There have been regions that have tackled the redundancy issue. I wrote a blog last year about Project Thor in northwest Colorado where communities banded together to create the needed redundant fiber routes. These communities immediately connected critical infrastructure like hospitals to the redundant fiber and over time will move to protect more and more Internet traffic in the communities from routine and crippling fiber cuts.

This is a problem that communities are going to have to solve on their own. This is not made easier by the current fixation of only using grants to build last-mile connectivity and not middle-mile fiber. All of the last mile fiber in the world is useless if a community can’t reach the Internet.

Big Funding for Libraries

North Asheville Library

The $1.9 trillion American Rescue Plan Act (ARPA) includes a lot of interesting pockets of funding that are easy to miss due to the breadth of the Act. The Act quietly allocates significant funding to public libraries, which have been hit hard during the pandemic.

The ARPA first allocates $200 million to the Institute of Museum and Library Services. This is an independent federal agency that provides grant funding for libraries and museums. $178 million of the $200 million will be distributed through the states to libraries. Each state is guaranteed to get at least $2 million, with the rest distributed based upon population. This is by far the largest federal grant ever made directly for libraries.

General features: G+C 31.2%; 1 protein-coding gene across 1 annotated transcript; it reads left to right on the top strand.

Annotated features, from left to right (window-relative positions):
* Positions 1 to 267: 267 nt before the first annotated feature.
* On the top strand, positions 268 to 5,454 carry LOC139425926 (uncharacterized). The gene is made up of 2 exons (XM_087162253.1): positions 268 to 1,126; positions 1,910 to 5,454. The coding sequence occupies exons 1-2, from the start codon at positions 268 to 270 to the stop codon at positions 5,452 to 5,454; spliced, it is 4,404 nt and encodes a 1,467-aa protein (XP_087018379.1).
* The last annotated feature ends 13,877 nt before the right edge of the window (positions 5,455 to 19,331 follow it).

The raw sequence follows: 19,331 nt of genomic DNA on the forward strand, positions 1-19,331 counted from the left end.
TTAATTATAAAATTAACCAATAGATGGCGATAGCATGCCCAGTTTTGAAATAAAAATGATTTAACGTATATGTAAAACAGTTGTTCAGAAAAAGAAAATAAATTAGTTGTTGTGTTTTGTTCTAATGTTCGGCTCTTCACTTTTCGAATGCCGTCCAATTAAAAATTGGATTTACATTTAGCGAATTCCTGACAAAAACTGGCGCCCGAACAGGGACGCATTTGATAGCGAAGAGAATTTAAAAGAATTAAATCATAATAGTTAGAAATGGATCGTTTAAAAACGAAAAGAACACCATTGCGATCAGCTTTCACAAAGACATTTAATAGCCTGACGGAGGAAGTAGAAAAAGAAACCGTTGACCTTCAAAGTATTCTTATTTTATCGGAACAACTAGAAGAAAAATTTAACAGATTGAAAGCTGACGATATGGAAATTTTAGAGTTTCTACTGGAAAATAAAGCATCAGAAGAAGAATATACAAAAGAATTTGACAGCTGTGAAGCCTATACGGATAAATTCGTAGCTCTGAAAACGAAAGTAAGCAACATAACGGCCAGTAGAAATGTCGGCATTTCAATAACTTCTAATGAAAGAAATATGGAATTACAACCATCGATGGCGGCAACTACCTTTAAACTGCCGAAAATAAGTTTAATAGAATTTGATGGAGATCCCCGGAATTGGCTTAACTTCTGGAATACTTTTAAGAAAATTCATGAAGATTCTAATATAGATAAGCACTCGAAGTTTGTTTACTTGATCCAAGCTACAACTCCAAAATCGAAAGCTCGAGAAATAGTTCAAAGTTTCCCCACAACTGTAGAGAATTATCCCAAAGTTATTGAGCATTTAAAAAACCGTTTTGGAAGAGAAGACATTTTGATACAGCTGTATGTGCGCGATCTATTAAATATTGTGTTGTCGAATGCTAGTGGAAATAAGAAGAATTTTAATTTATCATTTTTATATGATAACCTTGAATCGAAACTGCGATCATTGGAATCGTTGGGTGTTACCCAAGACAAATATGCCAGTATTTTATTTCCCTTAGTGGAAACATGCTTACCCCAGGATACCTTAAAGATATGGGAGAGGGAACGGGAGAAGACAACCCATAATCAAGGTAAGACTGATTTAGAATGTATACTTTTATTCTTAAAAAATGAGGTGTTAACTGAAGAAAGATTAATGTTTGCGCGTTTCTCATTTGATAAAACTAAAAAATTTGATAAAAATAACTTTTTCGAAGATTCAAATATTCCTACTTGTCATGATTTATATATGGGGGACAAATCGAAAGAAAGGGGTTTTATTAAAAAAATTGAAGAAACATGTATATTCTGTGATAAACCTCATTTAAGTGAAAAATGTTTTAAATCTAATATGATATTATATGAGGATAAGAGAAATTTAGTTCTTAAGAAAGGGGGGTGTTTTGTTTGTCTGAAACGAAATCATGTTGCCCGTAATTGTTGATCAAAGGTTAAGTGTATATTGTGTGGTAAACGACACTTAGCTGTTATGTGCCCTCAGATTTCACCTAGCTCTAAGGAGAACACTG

Libraries are also eligible to apply to the $7.172 billion Emergency Connectivity Fund that the ARPA is funding through the FCC’s E-Rate program. This program can be used to compensate for hotspots, modems, routers, laptops, and other devices that can be lent to students and library patrons to provide broadband.

The ARPA also includes $360 billion in funding that will go 60% to states and 40% directly to local governments and tribal governments. Among other things, this funding is aimed at offsetting cuts made during the pandemic to public health, safety, education, and library programs.

There is another $130 billion aimed at offsetting the costs associated with reopening K-12 schools to be used for hiring staff, reducing class sizes, and addressing student needs. The funds can also be invested in technology support for distance learning, including 20% that can be used to address learning loss during the pandemic. This funding will flow through the Department of Education based upon Title I funding that supports schools based upon the level of poverty.

Another $135 million will be flowed through the National Endowment for the Arts and Humanities to support state and regional arts and humanities agencies. At least 60% of this funding is designated for grants to libraries.